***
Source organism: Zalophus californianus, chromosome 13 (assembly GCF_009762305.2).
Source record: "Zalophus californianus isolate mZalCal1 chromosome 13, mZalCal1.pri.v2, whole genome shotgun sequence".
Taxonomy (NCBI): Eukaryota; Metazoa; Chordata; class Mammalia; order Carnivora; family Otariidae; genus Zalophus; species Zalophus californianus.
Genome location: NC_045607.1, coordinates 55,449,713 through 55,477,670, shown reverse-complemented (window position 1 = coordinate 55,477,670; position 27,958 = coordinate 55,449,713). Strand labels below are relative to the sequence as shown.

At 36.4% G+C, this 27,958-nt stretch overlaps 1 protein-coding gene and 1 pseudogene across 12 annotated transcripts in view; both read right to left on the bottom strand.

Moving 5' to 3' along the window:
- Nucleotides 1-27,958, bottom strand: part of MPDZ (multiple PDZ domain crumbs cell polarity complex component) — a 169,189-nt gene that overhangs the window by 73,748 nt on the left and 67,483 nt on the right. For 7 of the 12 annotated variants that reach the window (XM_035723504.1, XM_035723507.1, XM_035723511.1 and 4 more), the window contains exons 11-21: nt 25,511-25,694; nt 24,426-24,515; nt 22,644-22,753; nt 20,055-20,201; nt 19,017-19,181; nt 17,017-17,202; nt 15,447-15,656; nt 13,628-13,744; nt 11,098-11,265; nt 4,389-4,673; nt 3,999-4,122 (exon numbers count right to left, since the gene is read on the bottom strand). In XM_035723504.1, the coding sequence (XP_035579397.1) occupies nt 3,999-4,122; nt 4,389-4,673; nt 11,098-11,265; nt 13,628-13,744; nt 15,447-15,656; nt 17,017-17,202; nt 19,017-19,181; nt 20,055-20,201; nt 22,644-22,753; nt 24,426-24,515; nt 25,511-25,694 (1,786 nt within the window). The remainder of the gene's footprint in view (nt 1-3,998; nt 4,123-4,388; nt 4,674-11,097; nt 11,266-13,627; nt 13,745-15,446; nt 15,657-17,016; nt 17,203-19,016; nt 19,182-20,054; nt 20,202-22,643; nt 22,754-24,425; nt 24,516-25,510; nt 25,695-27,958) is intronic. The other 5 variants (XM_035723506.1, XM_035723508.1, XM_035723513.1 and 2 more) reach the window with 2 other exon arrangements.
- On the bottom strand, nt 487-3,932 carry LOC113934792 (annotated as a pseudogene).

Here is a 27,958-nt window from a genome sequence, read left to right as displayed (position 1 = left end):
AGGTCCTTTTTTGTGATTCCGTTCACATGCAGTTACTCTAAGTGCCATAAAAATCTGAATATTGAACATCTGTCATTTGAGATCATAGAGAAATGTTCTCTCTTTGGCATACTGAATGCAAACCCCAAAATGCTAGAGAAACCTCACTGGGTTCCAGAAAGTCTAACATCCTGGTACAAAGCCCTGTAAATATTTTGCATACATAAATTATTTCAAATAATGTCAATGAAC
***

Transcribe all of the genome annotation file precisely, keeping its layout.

Source organism: Zalophus californianus, chromosome 13 (assembly GCF_009762305.2).
Source record: "Zalophus californianus isolate mZalCal1 chromosome 13, mZalCal1.pri.v2, whole genome shotgun sequence".
Taxonomy (NCBI): Eukaryota; Metazoa; Chordata; class Mammalia; order Carnivora; family Otariidae; genus Zalophus; species Zalophus californianus.
Genome location: NC_045607.1, coordinates 55,449,713 through 55,477,670, shown reverse-complemented (window position 1 = coordinate 55,477,670; position 27,958 = coordinate 55,449,713). Strand labels below are relative to the sequence as shown.

At 36.4% G+C, this 27,958-nt stretch overlaps 1 protein-coding gene and 1 pseudogene across 12 annotated transcripts in view; both read right to left on the bottom strand.

Moving 5' to 3' along the window:
- Nucleotides 1-27,958, bottom strand: part of MPDZ (multiple PDZ domain crumbs cell polarity complex component) — a 169,189-nt gene that overhangs the window by 73,748 nt on the left and 67,483 nt on the right. For 7 of the 12 annotated variants that reach the window (XM_035723504.1, XM_035723507.1, XM_035723511.1 and 4 more), the window contains exons 11-21: nt 25,511-25,694; nt 24,426-24,515; nt 22,644-22,753; nt 20,055-20,201; nt 19,017-19,181; nt 17,017-17,202; nt 15,447-15,656; nt 13,628-13,744; nt 11,098-11,265; nt 4,389-4,673; nt 3,999-4,122 (exon numbers count right to left, since the gene is read on the bottom strand). In XM_035723504.1, the coding sequence (XP_035579397.1) occupies nt 3,999-4,122; nt 4,389-4,673; nt 11,098-11,265; nt 13,628-13,744; nt 15,447-15,656; nt 17,017-17,202; nt 19,017-19,181; nt 20,055-20,201; nt 22,644-22,753; nt 24,426-24,515; nt 25,511-25,694 (1,786 nt within the window). The remainder of the gene's footprint in view (nt 1-3,998; nt 4,123-4,388; nt 4,674-11,097; nt 11,266-13,627; nt 13,745-15,446; nt 15,657-17,016; nt 17,203-19,016; nt 19,182-20,054; nt 20,202-22,643; nt 22,754-24,425; nt 24,516-25,510; nt 25,695-27,958) is intronic. The other 5 variants (XM_035723506.1, XM_035723508.1, XM_035723513.1 and 2 more) reach the window with 2 other exon arrangements.
- On the bottom strand, nt 487-3,932 carry LOC113934792 (annotated as a pseudogene).

Here is a 27,958-nt window from a genome sequence, read left to right as displayed (position 1 = left end):
AGGTCCTTTTTTGTGATTCCGTTCACATGCAGTTACTCTAAGTGCCATAAAAATCTGAATATTGAACATCTGTCATTTGAGATCATAGAGAAATGTTCTCTCTTTGGCATACTGAATGCAAACCCCAAAATGCTAGAGAAACCTCACTGGGTTCCAGAAAGTCTAACATCCTGGTACAAAGCCCTGTAAATATTTTGCATACATAAATTATTTCAAATAATGTCAATGAAC